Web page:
A day in the life of a young negotiator at COP27
All opinions in this article are personal.
COP27 was held from Sunday 6th November to Friday 18th November in Sham El-Sheikh, Egypt. For me, each day was different. In this article I reflect on what a day looked like as a negotiator.
At 23 years old, I am the UK’s youngest negotiating delegate. And while this was my first COP, youth activists from around the world, many younger than me, have been involved in COPs for years.
At COP27 world leaders were addressed by activists as young as 10. Hundreds, if not thousands, of young people attended in a variety of capacities: as negotiators, activists, representing civil society organisations (CSOs), as part of governments’ delegations, and for the Conference of Youth (COY).
Anyone who was at COP27, particularly from my team, might notice a few discrepancies in the timings and sequencing of this ‘day in the life of a young negotiator’. They’d be completely correct. I’ve pulled together some moments from a few different days; I’ve merged moments for a of couple reasons. Firstly, I wanted to draw out a flavour of the vast variety involved in negotiating. And secondly, in my memory some of my days at COP have rolled into one.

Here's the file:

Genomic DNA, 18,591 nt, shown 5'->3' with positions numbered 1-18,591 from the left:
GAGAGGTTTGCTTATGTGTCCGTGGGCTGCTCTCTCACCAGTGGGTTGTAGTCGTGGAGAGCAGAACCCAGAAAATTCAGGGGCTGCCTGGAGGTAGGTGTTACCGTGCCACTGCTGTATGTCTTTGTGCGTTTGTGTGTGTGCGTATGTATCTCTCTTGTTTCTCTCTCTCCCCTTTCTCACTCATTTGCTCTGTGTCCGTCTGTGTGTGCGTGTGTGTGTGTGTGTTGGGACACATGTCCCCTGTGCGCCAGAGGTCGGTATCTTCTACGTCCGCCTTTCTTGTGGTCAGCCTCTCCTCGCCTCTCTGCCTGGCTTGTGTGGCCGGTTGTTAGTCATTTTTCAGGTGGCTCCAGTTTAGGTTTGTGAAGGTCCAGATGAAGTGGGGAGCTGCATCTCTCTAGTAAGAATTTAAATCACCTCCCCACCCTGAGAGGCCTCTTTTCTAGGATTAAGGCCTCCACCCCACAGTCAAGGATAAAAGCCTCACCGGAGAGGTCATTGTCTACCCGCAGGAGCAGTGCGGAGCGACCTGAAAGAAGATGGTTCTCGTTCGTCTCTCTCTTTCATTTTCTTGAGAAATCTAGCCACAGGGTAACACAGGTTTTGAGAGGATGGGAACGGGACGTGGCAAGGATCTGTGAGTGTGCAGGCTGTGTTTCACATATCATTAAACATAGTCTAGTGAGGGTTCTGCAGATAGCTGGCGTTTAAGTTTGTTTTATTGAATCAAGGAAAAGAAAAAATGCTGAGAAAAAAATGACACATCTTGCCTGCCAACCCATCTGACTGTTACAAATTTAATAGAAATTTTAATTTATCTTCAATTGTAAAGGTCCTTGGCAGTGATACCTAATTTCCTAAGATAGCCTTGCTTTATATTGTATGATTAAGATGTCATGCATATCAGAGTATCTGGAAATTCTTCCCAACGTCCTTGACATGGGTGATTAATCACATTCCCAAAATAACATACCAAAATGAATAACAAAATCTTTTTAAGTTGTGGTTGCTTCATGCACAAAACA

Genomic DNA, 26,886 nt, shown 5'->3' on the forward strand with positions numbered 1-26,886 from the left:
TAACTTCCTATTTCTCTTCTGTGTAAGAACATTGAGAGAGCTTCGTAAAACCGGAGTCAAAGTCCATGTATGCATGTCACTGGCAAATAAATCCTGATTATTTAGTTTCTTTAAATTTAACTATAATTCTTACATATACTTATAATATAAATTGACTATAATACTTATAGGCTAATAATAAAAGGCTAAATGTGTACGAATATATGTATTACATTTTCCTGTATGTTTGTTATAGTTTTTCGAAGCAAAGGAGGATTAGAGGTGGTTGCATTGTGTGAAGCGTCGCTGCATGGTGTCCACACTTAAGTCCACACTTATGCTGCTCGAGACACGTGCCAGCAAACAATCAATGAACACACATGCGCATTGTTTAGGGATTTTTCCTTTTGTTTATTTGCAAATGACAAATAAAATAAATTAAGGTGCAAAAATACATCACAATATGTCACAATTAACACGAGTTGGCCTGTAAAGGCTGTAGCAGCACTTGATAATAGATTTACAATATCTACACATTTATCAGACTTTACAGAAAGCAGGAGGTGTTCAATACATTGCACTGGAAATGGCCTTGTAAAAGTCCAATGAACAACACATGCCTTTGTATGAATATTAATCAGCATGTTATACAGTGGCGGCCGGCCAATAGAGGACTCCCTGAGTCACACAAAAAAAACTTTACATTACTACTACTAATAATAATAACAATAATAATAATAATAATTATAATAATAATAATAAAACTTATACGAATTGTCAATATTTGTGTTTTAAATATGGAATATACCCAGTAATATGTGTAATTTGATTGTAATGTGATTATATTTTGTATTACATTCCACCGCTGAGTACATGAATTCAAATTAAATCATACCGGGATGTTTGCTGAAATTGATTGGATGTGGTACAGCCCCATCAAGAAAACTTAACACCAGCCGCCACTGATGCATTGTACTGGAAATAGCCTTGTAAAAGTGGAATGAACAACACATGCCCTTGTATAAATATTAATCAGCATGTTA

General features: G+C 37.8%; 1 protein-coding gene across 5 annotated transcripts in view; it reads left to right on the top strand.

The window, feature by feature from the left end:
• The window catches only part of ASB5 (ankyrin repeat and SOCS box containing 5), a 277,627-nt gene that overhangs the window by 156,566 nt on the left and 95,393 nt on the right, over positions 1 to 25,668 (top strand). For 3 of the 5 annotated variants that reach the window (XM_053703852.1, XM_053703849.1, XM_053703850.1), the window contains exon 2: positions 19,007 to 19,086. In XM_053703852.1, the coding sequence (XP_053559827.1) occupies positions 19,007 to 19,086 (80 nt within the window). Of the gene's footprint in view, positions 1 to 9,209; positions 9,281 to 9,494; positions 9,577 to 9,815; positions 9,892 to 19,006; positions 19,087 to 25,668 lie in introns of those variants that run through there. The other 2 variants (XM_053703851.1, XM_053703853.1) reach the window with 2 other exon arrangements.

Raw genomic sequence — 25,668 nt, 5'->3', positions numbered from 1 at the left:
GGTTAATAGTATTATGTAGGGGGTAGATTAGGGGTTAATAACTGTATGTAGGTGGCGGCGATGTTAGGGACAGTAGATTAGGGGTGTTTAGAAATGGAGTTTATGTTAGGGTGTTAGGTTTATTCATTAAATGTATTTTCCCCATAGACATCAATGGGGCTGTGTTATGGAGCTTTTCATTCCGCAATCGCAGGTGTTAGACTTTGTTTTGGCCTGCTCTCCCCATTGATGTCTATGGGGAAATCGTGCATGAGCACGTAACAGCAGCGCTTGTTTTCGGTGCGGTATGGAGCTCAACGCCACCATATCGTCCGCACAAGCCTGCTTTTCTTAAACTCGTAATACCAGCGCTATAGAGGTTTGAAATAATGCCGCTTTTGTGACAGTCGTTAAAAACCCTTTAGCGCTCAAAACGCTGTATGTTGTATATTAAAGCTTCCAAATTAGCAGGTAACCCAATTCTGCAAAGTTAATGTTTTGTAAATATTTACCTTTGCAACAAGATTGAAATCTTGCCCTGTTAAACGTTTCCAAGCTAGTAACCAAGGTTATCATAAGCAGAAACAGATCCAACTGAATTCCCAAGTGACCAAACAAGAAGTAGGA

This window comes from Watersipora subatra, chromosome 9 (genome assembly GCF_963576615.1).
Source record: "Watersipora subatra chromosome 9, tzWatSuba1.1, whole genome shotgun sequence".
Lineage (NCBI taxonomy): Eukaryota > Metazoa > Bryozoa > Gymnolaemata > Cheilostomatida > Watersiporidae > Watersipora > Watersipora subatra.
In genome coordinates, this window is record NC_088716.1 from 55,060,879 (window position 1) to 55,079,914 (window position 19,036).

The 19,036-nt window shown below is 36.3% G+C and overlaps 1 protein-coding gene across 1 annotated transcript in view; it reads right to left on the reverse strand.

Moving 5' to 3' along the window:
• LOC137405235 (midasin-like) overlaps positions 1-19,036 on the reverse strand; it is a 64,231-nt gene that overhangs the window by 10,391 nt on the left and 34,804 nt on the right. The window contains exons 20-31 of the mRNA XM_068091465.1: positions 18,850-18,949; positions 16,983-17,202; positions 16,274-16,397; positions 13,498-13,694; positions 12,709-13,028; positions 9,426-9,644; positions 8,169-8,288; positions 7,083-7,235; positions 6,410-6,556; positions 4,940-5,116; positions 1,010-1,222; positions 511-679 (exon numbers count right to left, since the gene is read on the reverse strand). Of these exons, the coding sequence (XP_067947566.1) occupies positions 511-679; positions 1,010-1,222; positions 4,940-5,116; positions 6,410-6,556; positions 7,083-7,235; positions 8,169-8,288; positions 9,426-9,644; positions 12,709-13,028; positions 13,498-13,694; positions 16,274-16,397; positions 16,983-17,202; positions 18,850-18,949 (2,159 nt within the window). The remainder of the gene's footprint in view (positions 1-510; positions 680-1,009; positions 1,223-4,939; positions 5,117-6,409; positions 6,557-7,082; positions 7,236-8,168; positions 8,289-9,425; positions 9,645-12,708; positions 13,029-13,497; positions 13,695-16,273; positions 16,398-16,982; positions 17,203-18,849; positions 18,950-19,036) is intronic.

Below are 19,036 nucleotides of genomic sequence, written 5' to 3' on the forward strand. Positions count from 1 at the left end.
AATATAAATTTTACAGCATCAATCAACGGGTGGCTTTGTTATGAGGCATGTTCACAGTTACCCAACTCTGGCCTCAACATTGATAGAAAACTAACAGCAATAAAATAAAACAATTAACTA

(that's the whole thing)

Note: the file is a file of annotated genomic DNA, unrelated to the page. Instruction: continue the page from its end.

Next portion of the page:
COP27 was a unique experience. Permit me to demystify the complex world of UNFCCC negotiations for other aspiring youth negotiators.
My alarm goes off at 06:45. Twelve hours in a conference centre means that the desire to snooze my alarm is overpowered by the need for sunlight, exercise, and a refreshing splash of cold water. I pull on my shorts and t-shirt for a quick jog before hopping into the water for a swim.
By 07:30 I’m in the shower. I button up my shirt, choose a tie, lace up my shoes, and hurry out the door for our delegation meeting which starts at 07:45. We run through an overview of yesterday’s highlights and today’s key events. A stuffed ‘Paddington Bear’ is awarded as a prize for the negotiator who went above and beyond the day before, either through hard work, skill, kindness, or determination. The winner gets to have Paddington accompany them for the day.